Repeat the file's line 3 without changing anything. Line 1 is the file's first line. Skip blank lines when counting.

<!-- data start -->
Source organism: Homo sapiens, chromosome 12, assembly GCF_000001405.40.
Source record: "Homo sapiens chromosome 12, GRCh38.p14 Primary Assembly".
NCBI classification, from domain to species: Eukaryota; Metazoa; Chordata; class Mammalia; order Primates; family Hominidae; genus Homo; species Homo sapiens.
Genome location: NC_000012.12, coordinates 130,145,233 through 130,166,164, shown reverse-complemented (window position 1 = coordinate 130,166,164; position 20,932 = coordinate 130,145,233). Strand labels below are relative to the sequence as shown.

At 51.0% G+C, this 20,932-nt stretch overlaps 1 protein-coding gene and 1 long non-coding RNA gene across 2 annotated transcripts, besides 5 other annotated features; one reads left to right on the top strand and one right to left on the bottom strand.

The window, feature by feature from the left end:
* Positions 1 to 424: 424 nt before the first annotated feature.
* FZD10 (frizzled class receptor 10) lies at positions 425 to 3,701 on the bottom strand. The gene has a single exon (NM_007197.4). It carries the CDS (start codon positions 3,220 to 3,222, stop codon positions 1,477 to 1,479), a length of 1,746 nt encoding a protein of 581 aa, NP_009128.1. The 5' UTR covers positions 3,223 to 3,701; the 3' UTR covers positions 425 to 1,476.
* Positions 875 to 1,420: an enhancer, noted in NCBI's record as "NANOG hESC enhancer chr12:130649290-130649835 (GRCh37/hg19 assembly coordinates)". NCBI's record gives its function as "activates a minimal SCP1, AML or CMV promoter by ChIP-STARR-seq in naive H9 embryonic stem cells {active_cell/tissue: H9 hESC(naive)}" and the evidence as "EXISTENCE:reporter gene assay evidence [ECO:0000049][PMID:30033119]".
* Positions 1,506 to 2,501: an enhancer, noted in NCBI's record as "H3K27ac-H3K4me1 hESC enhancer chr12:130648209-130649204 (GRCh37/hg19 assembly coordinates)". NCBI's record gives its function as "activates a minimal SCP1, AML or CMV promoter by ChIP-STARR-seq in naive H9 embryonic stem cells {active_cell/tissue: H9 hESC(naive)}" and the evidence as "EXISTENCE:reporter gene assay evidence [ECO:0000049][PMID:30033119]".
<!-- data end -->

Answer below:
NCBI classification, from domain to species: Eukaryota; Metazoa; Chordata; class Mammalia; order Primates; family Hominidae; genus Homo; species Homo sapiens.